SINGAPORE -- ComfortDelGro, Southeast Asia's largest taxi company, is regaining momentum after ride-hailing provider Uber Technologies exited the region in a deal with local rival Grab.
On Friday, the company will announce results for the April-June quarter, the first reporting period since the Uber-Grab merger. After recent signs of expansion, the results will be closely watched.
"Now it is back to normal," one ComfortDelGro driver told the Nikkei Asian Review in early August, adding that he takes more riders since Uber ended its service in the city-state in May.
With a fleet of about 12,500 cars, Singapore-based ComfortDelGro controls 60% of the taxis here.
When Grab reduced user promotions amid less competition that Uber's pullout left behind, ComfortDelGro apparently captured some customers, who started comparing the ride-haling app's fares against those of traditional taxis. Thanks to new incentives, such as discounts for people booking via ComfortDelGro's app during off-peak hours, it received 9% more taxi bookings in May from a year earlier, the company said.
The recent tail winds for ComfortDelGro have lifted its stock price. Since March 23, one trading day before Grab and Uber announced their deal, its stock had climbed 19% as of Wednesday, outperforming the benchmark Straits Times Index's 3% drop during the same period.
Meanwhile, the taxi company in May placed an order for 200 new cars to welcome drivers switching from Grab and Uber. "The purchase of new taxis and bookings growth are signaling the worst is over," according to a report by Singapore-based Phillip Securities Research.
ComfortDelGro earnings worsened in tandem with the spread of ride-hailing services. Net profit for the January-March period plunged 20% on the year, marking the fourth consecutive quarter of decline. According to the Land Transport Authority of Singapore, the number of private-hire cars in the city-state jumped 47% during 2017 to around 46,900 cars.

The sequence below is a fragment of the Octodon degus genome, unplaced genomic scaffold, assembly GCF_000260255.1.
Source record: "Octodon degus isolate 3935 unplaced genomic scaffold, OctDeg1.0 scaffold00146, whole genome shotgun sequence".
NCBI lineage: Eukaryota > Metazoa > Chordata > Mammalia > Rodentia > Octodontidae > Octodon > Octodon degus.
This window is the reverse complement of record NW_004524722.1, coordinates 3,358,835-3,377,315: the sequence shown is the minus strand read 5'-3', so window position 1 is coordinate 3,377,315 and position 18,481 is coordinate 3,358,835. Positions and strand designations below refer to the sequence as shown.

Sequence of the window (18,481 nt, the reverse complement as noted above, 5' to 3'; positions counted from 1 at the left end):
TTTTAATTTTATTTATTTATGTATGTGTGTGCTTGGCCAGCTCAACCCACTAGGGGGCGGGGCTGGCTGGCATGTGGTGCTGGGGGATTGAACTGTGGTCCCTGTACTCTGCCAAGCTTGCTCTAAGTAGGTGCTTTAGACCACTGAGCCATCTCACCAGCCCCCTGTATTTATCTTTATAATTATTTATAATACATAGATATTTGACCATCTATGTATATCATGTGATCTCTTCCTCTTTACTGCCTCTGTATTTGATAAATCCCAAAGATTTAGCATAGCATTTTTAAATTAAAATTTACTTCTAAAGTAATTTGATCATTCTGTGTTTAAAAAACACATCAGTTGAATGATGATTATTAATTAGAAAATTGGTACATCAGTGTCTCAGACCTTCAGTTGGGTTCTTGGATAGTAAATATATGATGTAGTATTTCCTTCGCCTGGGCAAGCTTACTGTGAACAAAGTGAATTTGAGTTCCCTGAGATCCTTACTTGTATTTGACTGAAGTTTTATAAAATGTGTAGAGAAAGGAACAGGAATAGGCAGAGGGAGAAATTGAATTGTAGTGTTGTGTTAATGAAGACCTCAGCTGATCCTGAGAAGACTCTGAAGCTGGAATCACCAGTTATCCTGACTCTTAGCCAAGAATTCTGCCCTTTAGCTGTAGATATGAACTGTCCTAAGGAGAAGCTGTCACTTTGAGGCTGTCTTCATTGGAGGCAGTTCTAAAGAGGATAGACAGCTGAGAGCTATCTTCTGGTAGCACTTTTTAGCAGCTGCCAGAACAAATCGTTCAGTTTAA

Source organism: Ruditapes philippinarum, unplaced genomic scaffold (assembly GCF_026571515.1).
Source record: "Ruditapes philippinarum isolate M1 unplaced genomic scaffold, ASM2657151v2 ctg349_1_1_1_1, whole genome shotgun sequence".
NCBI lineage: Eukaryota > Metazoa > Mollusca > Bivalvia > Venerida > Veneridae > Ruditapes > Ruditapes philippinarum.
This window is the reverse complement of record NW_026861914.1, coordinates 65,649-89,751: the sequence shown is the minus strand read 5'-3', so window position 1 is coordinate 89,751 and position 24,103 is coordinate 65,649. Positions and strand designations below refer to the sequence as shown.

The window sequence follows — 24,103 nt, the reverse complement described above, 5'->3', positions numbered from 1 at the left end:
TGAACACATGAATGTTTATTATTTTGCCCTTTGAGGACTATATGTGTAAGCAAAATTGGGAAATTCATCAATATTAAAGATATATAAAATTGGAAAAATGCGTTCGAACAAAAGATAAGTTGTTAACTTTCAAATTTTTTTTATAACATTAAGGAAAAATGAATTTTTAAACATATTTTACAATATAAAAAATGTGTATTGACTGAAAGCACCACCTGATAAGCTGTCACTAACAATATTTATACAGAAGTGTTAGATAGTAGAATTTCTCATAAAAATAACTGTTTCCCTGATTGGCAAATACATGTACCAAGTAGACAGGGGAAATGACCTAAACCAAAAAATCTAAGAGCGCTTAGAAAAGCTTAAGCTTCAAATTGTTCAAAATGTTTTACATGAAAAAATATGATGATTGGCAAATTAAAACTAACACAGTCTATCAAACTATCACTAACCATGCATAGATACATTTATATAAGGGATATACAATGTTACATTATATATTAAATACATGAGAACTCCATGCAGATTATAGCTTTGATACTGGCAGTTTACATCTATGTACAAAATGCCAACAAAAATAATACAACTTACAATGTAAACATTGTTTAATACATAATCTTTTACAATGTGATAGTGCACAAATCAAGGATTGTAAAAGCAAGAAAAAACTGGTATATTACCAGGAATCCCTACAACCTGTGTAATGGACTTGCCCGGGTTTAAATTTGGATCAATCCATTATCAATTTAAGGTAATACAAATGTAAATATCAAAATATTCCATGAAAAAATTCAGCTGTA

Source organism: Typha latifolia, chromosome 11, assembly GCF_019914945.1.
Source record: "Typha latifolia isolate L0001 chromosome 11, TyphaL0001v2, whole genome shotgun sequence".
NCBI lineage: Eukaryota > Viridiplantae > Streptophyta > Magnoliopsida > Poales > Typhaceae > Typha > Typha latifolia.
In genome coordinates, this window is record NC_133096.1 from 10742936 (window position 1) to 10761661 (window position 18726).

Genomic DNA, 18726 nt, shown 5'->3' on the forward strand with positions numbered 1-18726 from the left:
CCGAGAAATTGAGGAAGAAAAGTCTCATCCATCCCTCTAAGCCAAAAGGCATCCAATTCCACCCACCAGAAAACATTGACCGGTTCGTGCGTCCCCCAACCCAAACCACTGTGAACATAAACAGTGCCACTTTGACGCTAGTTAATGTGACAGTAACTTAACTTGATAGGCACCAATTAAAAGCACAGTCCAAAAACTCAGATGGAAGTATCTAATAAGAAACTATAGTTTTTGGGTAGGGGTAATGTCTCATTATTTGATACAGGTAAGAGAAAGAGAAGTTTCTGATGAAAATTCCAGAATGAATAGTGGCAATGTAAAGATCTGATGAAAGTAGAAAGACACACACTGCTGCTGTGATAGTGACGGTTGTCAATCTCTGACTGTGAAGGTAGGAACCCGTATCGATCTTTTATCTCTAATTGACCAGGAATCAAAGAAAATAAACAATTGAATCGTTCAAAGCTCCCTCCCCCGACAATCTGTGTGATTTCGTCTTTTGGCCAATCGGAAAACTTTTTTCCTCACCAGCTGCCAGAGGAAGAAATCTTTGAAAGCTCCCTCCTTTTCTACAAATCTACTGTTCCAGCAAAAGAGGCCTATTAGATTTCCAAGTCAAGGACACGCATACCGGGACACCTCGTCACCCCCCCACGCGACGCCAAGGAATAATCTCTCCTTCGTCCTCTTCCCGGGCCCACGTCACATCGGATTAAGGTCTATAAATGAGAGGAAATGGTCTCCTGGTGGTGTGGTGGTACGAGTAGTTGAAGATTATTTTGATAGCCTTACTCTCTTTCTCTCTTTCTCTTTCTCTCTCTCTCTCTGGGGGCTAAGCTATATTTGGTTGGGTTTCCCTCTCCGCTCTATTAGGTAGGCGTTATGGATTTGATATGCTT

Before that, ComfortDelGro had enjoyed steady earnings growth, reaching record net profit of 317 million Singapore dollars ($232 million) in fiscal 2016.
The competition from ride-hailing apps reached a turning point in March, when Grab and Uber announced a regional merger. As part of that deal, Uber ended its service in eight Southeast Asian countries by May.
Singapore's antitrust watchdog has also in effect helped conventional taxis. As a part of its efforts to maintain competition in the ride-hailing market after the Grab-Uber merger, the Competition and Consumer Commission required them to inform Uber customers and drivers that migration to Grab's app was "purely optional."
ComfortDelGro itself has continued to counter ride-hailing operators through innovation. While it created its own booking app, which lets users rate drivers, it also accepts Alibaba Group Holding's Alipay and other mobile-payment methods. Moreover, it partnered with Uber last December, enabling users to book ComfortDelGro taxis on the Uber app.
The focus now is whether ComfortDelGro can sustain growth. Grab sometimes offers far cheaper fares than traditional taxis. For example, a ride from Singapore's centrally located Tanjong Pagar area to Changi Airport on Thursday evening cost SG$16 with Grab, whereas the same fare was estimated at SG$24.50 to SG$31 with ComfortDelGro if using its app.
In addition, the company must still contend with limited room for growth in Singapore's mature market. Moreover, the expected entry by Indonesian ride-hailing leader Go-Jek would pose a new threat.
Faced with these prospects, ComfortDelGro has pursued overseas acquisitions. The company said on Tuesday it bought two Australian bus businesses for a total of 134 million Australian dollars ($99 million), in a bid to diversify its geographic exposure. Singapore accounted for 63% of its total revenue in 2017. Other than Singapore and Australia, the company operates ground transport businesses in the U.K., Ireland, China, Vietnam and Malaysia.
ComfortDelGro is slated to announce April-June quarterly results on Friday after the close of trading in Singapore.